In 1929, a US Geological Survey geographer cut out a cardboard map of the continent and balanced it on his finger. The balance point – the center of the continent’s mass (if all the mass of the continent were smeared around equally) was taken as the center of North America. He found the spot near the North Dakota towns of Balta and Orrin, 30 kilometres southwest of Rugby. Both towns claimed to be the center, but Rugby sent an application to the US Patent Office to trademark the name, leading suckers like me to believe we’ve been to the center when, in truth, we hadn’t. But the laugh was on Rugby last summer when the trademark expired and a bar owner much further south in North Dakota bought it. So, briefly, Hanson’s Bar (with “On-Off Sales” of liquor) became the continent’s center. But hold on to your cowboy hat, the center is moving again.

Geographers with a sense for plate tectonics might choose to use the continental shelf as the outer boundary demarcation, pushing the center east. Others may omit Central America, claiming the extremities of southern Mexico as the bottom of North America. This would slide the center well into Canada, especially if Canada’s claim of the North Pole proves that North America goes that far.

Wolfie's Place

Wolfie’s Place, Center, ND

Now a State University of New York (at Buffalo) geographer wants to redefine North America’s center. Peter Rogerson has mapped a spot 175 km southwest of Rugby, North Dakota. His center is near the center of Center, North Dakota. The town – population 571 – got its name when it was determined to be the geographic center of Oliver County, North Dakota and thus chosen as the county seat, back in 1902. Center, ND, is only 30 kilometres north of Interstate 94, so Americans travelling from New York City to Seattle may consider the hour detour to stop, look, and have something cold at Wolfie’s Place. Or maybe not, since the trademarked Center of North America(TM) is actually at a bar 115 km east. But an ambitious family would stop at both, I suppose.


The Center of Oliver County, ND – the center of North America?

Why move the center from Rugby to Center (or legally, Hanson’s Bar)? For that, we turn to Dr Rogerson’s wonderful 2015 paper, “A New Method for Finding Geographic Centers, with Application to U.S. States“, published in The Professional Geographer. Rather than cutting up a cardboard cereal box, as the USGS scientists did in the 1920s, Rogerson used a computer and an algorithm that:

“. . . minimizes the sum of squared great circle distances from all points in the region to the center. This entails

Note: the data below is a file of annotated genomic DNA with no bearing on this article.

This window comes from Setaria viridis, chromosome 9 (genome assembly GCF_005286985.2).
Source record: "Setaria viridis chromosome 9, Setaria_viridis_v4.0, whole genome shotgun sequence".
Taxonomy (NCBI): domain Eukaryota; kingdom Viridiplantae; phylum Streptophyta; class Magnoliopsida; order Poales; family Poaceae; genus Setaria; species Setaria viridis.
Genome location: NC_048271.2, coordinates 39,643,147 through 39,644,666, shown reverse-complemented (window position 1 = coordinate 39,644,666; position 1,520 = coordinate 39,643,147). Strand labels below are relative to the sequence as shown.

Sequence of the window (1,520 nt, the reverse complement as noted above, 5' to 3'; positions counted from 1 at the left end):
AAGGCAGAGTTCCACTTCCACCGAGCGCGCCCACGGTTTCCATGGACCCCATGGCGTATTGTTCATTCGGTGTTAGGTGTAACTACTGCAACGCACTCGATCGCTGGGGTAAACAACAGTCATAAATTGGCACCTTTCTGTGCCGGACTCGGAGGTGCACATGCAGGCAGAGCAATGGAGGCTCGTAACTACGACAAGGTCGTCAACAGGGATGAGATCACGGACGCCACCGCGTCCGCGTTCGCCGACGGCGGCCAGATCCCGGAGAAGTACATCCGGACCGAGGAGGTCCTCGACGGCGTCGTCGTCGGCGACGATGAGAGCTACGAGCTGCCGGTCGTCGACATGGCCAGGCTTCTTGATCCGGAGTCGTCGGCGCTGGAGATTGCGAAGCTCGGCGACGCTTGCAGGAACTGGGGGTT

(1) projecting regional boundary points using an azimuthal equidistant projection,

(2) finding the geographic center of the projected two-dimensional region, and

(3) then transforming this location back to a latitude and longitude.

This new approach is used to find the geographic center of the contiguous United States and to provide a new list of the geographic centers for U.S. states. This list improves on the widely used but inaccurate list published by the United States Geological Survey in 1923.”

This all makes sense, of course. One wonders why it took almost 100 years to sum the great circle squares. Regardless the town with the crown, North Dakota is probably the state at the center of North America (though Pierre, South Dakota has tried for the trophy).  Being central, North Dakota attracts beekeepers from their wintering apiaries in Texas (2,000 km), California (2,000 km), and Florida (2,500 km).

The Nation’s Honey State

North Dakota is the place with the most summertime bees and it makes the most honey of any US state. Though California and Florida usually get the biggest notice as bee states, North Dakota quietly earns recognition as the top honey producing state – a title held for about 15 consecutive years. Bees arrive from California almond pollination and Florida orange groves by late June, then they forage wild sweet clover, alfalfa, canola, and sunflower until September. During the summer months, almost a quarter of all the hives in the USA are in North Dakota. Then they head south again – very few commercial beekeepers stay the winter.

North Dakota, the center of America, has not always been Honey Central. A hundred years ago, honey production was just getting started on the northern plains. The oldest reference I found in American Bee Journal was a reader’s question: “What’s the best time of year to move bees to the Dakotas?” That was asked in January, 1881. (The answer given was April or early May.) So, we may assume honey bees began to be kept there in the 1870s or 1880s.

North Dakota Apiary, 1910

North Dakota Apiary, 1910

The 1910 US census shows just 279 hives of bees (and an average crop of 27 pounds) while by 1914, there were 495 hives (and an impressive 72 pound/hive average). Ten years later, in 1924, John Lovell (Honey Plants of North America) describes North Dakota as something of a wasteland. “…winters are severe, the acreage of apples, pears, and plums is small, and … alfalfa is not largely cultivated.” However, Lovell notes that in river valleys with wild sweet clover, “an average of 150 to 200 pounds per colony is not uncommon.” Still, it wasn’t until the late 1940s that beekeepers really discovered North Dakota.


Me, again, up on the truck bed.
Smarter than lifting pallets by hand!

One of the first large-scale commercial operators in North Dakota was Earl Emde. I worked with Earl (and bought bees from him) years ago. He told me that when he was based in California, a drought forced him to load a truck with 200 hives and head east. He scouted for days before he found thick tall sweet clover and a rancher willing to give him a bee yard. He unloaded, then rushed back to California for another load of bees. The Emdes had about 5,000 hives by the 1960s, most of them in North Dakota. They were pioneers of commercial trucking of bees (before the war, bees mostly moved by rail). The Emdes invented the pallet quad and were among the first to use forklifts in apiaries.